It wouldn’t be unreasonable to call Bobcat Goldthwait’s latest, God Bless America, an absolute zenith of madness. This is the movie that will surely separate the director’s casual fans from the truly dedicated. Time to decide if you’ll sink with his ship or swim to safer waters. Me, well, I guess I’ll sink.
Depending on how you look at it, God Bless America is either a black comedy or an occasionally funny fever dream (I’d lean towards the latter), but both ways it remains tremendously sad. Middle-aged, and now terminally-ill Frank (Joel Murray) teams up with his misanthropic equal: a dementedly spunky teenage brunette named Roxy (Tara Lynne Barr). Their mission? To rid the world of the undesirables. On a smaller scale, we’re talking people who take up two parking spaces for no damn reason, or don’t turn off their phones at the theater. On a larger scale, fear-mongers and reality TV stars and truly evil people. Win win, right? Roxy and Frank sure seem to think so.
In an act of supreme cruelty on the part of Goldthwait, the two leads are surprisingly likable and sympathetic, even as they commit horrible and relatively selfish crimes. Helping that are the fantastic performances from Murray and especially Barr. Even when you’re uncomfortable with what’s happening, you can understand where they’re coming from. A little bit. Maybe. Or not.
Such is the dilemma with truly committing to God Bless America. The whole thing is just so spectacularly blunt (The TMZ parody channel is TMI; American Idol, American Superstarz, etc.), and… I hesitate to call it realistic, but let’s just say that when Frank handcuffs a teen television show star to the steering wheel of a car and shoots her in the head, it’s more nauseating than truly funny. Goldthwait distances himself well from the characters, though, and their complaints are far too broad to be taken seriously (Roxy decides they should kill Diablo Cody, NASCAR fans, and women who call their breasts “the girls,” in a string of particularly amusing scenes).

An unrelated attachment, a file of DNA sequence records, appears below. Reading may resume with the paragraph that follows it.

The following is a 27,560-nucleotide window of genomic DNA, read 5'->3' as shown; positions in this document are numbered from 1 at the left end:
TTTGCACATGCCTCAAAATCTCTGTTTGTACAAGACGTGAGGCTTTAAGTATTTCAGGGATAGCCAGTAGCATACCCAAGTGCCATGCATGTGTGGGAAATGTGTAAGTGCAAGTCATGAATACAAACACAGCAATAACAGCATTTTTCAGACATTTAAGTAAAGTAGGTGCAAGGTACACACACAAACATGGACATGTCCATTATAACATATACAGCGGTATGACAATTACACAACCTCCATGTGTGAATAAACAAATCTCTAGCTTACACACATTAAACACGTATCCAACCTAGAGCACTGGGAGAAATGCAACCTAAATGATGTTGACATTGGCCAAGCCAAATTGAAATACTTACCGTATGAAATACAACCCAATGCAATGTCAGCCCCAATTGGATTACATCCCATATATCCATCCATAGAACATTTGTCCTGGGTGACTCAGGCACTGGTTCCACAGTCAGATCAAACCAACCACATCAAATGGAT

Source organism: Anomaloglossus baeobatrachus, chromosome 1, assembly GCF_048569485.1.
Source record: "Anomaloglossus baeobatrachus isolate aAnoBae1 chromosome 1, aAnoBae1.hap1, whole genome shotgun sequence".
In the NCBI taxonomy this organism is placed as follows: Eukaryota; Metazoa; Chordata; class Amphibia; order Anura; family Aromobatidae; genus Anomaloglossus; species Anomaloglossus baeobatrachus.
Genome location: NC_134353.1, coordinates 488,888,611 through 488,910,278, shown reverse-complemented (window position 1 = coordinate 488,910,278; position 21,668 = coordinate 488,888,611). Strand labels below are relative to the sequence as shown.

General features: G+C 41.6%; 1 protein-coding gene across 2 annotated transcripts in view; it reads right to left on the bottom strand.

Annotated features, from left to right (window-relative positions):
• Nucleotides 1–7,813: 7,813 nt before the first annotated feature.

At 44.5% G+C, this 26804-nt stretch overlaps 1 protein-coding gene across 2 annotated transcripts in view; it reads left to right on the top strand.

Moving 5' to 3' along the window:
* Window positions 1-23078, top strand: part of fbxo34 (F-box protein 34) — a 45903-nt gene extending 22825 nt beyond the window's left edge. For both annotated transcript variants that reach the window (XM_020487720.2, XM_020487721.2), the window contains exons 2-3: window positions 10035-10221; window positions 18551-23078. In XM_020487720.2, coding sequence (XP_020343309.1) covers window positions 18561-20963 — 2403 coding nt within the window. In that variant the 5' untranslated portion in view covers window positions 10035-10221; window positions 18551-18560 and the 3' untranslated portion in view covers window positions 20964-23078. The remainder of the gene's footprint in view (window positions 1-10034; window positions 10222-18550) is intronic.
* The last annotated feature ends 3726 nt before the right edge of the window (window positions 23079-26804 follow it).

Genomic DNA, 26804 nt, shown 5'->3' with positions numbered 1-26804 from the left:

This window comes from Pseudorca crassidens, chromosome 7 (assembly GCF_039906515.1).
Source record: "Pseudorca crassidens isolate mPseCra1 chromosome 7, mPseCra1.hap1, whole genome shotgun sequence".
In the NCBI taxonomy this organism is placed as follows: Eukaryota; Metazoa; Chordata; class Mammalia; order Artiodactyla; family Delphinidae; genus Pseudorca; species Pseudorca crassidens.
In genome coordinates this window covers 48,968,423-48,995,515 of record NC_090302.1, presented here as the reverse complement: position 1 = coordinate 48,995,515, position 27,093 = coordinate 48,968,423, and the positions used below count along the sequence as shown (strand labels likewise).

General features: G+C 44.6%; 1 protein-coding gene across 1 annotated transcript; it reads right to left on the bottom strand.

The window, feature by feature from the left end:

In all the violence and chaos that ensues, it’s easy to lose sight of the point, and even easier to wonder if there was a point at all. It’s a criticism of current American culture, sure, but it doubles as a criticism of those who swamp themselves in the muck just to complain about it. I guess the real message is just, “be nice,” no matter how facile that sounds. Goldthwait and company have done the near impossible in creating in a movie that’s effortlessly charming on one hand and really, truly difficult on the other. That would seem to be the point.
Regardless, God Bless America is fascinating and entertaining. The script is excellent, most of the time at least, and Tara Lynne Barr is a fantastic find. Goldthwait directs with less emotional impact than he did with World’s Greatest Dad, but he has an impressive musicality on display here that was obviously fun for him to experiment with. There’s a good chance you’ll hate God Bless America, but it might scratch an itch you didn’t even really realize you had. Keep talking, Mr. Goldthwait. I’m listening.
God Bless America is available currently through Comcast’s On Demand service. It releases in theaters on May 11th.